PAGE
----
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Answer to the Lecture Question from Last Time
Total number of ways to choose 7 questions:
10
C
7
Total number of ways to choose 7 questions by choosing less
than 4 of the first 6:
6
C
3
.
Now, the second answer does not seem obvious. It should not
be. If you are answering 7 of 10 questions, then you can leave
at MOST 3 of them blank. Thus, if MUST choose at LEAST 3
questions of the first 6, no matter what. So, the only way to
choose 7 out of 10 questions, WITHOUT choosing at least 4 of
these first 6 questions is to choose exactly 3 of them.
The answer to our question is simply the difference of these
two values:
10
C
7

6
C
3
= 100.
Another way to view this question is the following:
We can choose our questions in the following 3 ways:
1) 4 of the first 6, followed by 3 of the last 4
2) 5 of the first 6, followed by 2 of the last 4
3) 6 of the first 6, followed by 1 of the last 4.
We can do #1 in (
6
C
4
) (
4
C
3
) = 60
We can do #2 in (
6
C
5
) (
4
C
2
) = 36
We can do #3 in (
6
C
6
) (
4
C
1
) = 4
We used the multiplication principle for each of these parts
and will use the sum rule to deduce that there are a total of 100
possible test question choices.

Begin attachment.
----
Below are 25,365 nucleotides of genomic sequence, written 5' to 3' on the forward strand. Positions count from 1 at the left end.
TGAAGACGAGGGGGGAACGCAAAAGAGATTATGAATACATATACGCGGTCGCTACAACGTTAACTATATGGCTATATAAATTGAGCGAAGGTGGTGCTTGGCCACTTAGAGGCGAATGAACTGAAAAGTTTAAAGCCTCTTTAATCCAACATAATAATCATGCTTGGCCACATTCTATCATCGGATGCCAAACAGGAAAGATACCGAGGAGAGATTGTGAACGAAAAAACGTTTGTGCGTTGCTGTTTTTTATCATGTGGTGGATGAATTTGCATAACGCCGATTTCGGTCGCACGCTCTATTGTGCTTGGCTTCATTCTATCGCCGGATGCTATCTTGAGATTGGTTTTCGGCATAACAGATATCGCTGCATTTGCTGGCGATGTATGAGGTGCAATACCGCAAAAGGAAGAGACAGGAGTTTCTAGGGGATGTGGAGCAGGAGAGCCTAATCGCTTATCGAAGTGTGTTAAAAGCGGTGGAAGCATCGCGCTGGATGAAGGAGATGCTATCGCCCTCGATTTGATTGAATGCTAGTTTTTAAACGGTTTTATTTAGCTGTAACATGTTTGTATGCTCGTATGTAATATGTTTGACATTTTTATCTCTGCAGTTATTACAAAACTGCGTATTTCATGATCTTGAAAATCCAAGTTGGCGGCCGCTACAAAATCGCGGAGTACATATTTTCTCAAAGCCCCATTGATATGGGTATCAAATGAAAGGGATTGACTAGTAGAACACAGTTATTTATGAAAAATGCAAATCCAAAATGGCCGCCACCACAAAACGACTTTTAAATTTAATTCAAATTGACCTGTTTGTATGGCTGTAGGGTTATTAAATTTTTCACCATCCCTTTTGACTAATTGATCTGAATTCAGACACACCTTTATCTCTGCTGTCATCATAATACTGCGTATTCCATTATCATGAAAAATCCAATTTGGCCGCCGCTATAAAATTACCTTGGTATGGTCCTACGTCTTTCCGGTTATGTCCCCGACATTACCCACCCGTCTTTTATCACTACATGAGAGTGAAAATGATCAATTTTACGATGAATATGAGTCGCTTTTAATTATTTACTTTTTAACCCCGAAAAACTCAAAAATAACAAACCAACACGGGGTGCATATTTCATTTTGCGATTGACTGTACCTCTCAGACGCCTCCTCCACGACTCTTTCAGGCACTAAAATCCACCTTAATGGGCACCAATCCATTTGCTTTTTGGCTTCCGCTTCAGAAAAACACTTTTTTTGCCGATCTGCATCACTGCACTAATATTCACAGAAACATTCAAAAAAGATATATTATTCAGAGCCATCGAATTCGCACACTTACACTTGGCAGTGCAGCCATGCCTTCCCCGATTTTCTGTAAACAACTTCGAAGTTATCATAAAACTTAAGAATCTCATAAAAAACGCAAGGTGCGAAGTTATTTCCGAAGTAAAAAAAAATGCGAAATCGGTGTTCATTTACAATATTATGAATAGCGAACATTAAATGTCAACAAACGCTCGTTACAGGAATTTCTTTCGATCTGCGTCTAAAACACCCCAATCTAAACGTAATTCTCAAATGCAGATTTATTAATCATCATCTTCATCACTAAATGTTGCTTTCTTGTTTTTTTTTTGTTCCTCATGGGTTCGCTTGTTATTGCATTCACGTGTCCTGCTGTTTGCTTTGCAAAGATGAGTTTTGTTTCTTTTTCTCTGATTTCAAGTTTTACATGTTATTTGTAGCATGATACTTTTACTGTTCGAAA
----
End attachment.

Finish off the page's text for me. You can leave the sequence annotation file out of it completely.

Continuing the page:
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View Full DocumentA common mistake made on this problem is the following:
1)
Choose 4 of the first 6 questions.
2) Then, you have 3 choices to make of the remaining 6
questions.
It seems as if we can do this in (
6
C
4
) (
6
C
3
) = 300 ways.
But, as we can see, this answer is incorrect, by quite a bit.
We are actually counting some of the combinations of
questions more than once, that is why this answer is incorrect.
Consider the combination 1, 2, 3, 4, 5, 7, and 8. We can arrive
at this combination in a couple ways:
1) Pick 1,2,3,4 of the first 6, then 5,7,8 of the remaining Qs.
2) Pick 1,2,3,5 of the first 6, then 4,7,8 of the remaining Qs.
We count these two possibilities separately in the count above.
But, we shouldn’t. Thus, we are over counting and end up with
an incorrect answer.
Combinations with Repetition
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 Spring '09

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